Why one case of measles is a public health emergency

When studying for my Certification in Infection Control exam, a review question was “One case of this disease is a public health emergency.”  The correct answer was “measles” (Rubeola).  Not so for chicken pox or pertussis or rubella, so why measles?  I could find no succinct answer to the question, and I had never once dealt with measles in over 10 years of nursing in pediatrics, family medicine, infection control, or public health.

In mid-December of 2014, an infected traveler visited Disneyland while contagious. For the next 4 months, health departments in southern CA (including the one where I work) would be overrun with measles cases, suspect cases, and case investigations, and I would come to better understand the emergent nature of measles.

Why is one case of measles a public health emergency?

The short answer is threefold:  Measles can cause significant illness and death, is highly contagious, and we don’t want it to gain a foothold again in the United States.

First, measles can be deadly if it reaches the wrong person, and have serious complications for people who it does not kill. 25% of those who get measles will need to be hospitalized, and 1-2/1000 cases will die, despite the best care. Another 1/1000 will get encephalitis (swelling of the brain) that can lead to seizures, permanent brain damage, blindness or deafness. Measles continues to be one of the leading causes of death worldwide, particularly for young children. In 2013, there were 145,700 measles deaths, about 400 people/day.

Measles is most dangerous for people under 5 years, over 20 years, or with immune compromise. Pregnant women are at risk for premature birth of their infants. The most common cause of hospital admission and of death from measles is pneumonia. Ironically, the same people who cannot be vaccinated with the live vaccine are the people most at risk from serious complications of measles–infants under 1 year, pregnant women, and people with compromised immune systems like 7 year old-leukemia patient Rhett Krawitt of California.

In addition to dangerous short-term effects, there are life-threatening long-term effects of measles, including risk of death from many other pathogens. One theory is that measles causes “immune amnesia” where it wipes out the memory cells that make antibodies against other diseases. This leaves people vulnerable to death from all infectious causes like pneumonia or diarrhea. When researching a recent story about Shigella, I found that one of the biggest risk factors for dying of shigellosis (which kills 700,000 people/year worldwide) is having had measles.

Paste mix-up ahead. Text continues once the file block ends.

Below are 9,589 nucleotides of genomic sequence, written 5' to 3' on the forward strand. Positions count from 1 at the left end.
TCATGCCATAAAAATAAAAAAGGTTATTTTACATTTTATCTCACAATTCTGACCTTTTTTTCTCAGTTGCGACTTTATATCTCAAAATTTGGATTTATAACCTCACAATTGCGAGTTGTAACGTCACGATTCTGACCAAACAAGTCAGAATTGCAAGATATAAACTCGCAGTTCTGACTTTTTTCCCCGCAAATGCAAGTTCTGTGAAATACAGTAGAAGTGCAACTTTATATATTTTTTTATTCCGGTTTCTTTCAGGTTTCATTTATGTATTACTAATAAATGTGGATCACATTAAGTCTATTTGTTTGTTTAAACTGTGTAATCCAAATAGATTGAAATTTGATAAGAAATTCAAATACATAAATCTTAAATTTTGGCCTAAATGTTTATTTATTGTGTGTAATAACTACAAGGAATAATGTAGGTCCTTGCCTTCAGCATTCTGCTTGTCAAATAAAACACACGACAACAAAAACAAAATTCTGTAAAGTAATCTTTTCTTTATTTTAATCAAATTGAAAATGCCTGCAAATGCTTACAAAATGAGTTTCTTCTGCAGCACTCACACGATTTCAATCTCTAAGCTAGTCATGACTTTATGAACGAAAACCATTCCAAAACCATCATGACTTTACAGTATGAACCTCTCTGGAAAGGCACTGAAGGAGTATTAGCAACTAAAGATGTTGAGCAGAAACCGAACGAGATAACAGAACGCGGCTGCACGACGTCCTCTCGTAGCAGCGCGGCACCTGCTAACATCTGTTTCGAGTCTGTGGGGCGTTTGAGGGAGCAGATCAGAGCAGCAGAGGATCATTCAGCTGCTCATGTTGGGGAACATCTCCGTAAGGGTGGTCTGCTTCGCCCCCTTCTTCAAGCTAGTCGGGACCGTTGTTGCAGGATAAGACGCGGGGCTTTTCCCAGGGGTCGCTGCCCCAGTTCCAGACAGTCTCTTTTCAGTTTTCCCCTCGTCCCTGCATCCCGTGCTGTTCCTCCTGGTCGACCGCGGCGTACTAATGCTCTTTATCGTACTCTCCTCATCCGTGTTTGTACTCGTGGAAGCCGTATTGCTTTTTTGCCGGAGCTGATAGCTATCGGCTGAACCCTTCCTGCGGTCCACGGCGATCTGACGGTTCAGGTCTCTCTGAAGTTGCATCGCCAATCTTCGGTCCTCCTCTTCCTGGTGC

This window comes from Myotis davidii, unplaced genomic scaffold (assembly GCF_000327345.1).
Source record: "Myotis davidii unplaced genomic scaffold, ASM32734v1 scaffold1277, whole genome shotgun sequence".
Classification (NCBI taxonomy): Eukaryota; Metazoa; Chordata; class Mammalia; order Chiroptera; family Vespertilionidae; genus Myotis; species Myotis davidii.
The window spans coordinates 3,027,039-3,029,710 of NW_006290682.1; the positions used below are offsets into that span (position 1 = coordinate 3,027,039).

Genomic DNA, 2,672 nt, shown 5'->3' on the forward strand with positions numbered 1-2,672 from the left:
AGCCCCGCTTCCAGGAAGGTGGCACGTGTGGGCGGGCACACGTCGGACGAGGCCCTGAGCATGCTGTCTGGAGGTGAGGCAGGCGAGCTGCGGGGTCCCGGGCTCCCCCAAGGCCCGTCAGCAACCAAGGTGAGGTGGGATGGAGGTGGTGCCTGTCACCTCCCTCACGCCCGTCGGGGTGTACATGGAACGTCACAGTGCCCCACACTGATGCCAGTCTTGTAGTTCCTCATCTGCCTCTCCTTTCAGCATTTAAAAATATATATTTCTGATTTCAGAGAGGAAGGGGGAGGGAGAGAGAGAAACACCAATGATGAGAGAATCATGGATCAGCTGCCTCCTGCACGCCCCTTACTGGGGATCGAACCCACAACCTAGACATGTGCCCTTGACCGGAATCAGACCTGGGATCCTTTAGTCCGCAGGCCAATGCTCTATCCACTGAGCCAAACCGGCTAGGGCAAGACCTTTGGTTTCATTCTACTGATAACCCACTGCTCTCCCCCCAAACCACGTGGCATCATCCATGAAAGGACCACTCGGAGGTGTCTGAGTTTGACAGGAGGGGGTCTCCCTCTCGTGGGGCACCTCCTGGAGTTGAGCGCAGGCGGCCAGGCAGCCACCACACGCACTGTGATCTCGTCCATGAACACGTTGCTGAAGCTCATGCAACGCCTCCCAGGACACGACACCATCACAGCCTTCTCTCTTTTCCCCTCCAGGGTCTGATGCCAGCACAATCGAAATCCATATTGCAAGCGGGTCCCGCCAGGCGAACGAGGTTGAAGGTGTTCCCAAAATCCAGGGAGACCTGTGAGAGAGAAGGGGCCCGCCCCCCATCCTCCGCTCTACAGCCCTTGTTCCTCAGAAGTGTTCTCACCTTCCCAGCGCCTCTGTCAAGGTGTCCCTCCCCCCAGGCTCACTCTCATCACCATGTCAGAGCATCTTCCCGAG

Second, measles is highly contagious. 90% of non-immune people in close proximity to a case will be infected. The virus is small enough to linger in the air, but can also live on surfaces for 2 hours after the infected person has left the area.  This means that casual contacts can be infected–people who were in the same store, the same movie theater, the same Urgent Care waiting room not only during the time the person was present, but for 2 hours after they left. The infectious period is 9 days–4 days before the rash onset, the day of rash, and 4 days after the rash. Because the rash does not show up until day 5, people generally do not even suspect that they have measles for the first 4 days of communicability.

By the time a suspect measles case is identified, there can be tens to hundreds of people who need to be notified and treated as immediately as possible. Measles vaccine must be given within 72 hours to prevent infection in the non-immune; immune globulin (antibodies, generally given to people who cannot be vaccinated or to people who it is too late to vaccinate) needs to be given within 6 days after exposure to be protective.

Because suspect cases are often caught on Day 5 or later, precious time has been lost and the need to perform contact investigations and protect the public takes on an urgency and scope that can quickly overwhelm public health departments.  Public health staff must obtain and review immense amounts of data like immunization records, measles test results and titer results to assess for immunity.  For close contacts who cannot establish immunity, numerous quarantine orders are issued for the 21 day incubation period.

This can potentially involve contacting, reviewing records, drawing titers, quarantining, vaccinating and giving immune globulin to hundreds of people who may have been exposed…per suspect case.  The expense in work hours and taxpayer dollars is high. Forbes magazine states that, in 2011, the “… cost of 107 cases spread across 16 outbreaks cost local and state health departments an estimated $2.7 million to $5.3 million… involved contacting somewhere between 8,900 and 17,450 individuals, which required 42,000 to 83,000 personnel hours.”

Third, measles in no longer endemic to the United States, and we should try to keep it that way for all of the reasons discussed above. Measles was declared “eliminated” from the United States in 2000. Measles infections in the U.S since 2000 have been introduced from elsewhere in the world.   It is estimated that worldwide efforts to vaccinate, collaboratively begun in 2001 prevented an estimated 15.6 million deaths from 2000-2013, reducing deaths from measles by 75%.


Other Sources:

California Department of Public Health Measles Investigation Quicksheet, March 2015

CDC: About Measles and Rubella

CDC: Measles, Rubella, and Congenital Rubella Syndrome (CRS) Elimination



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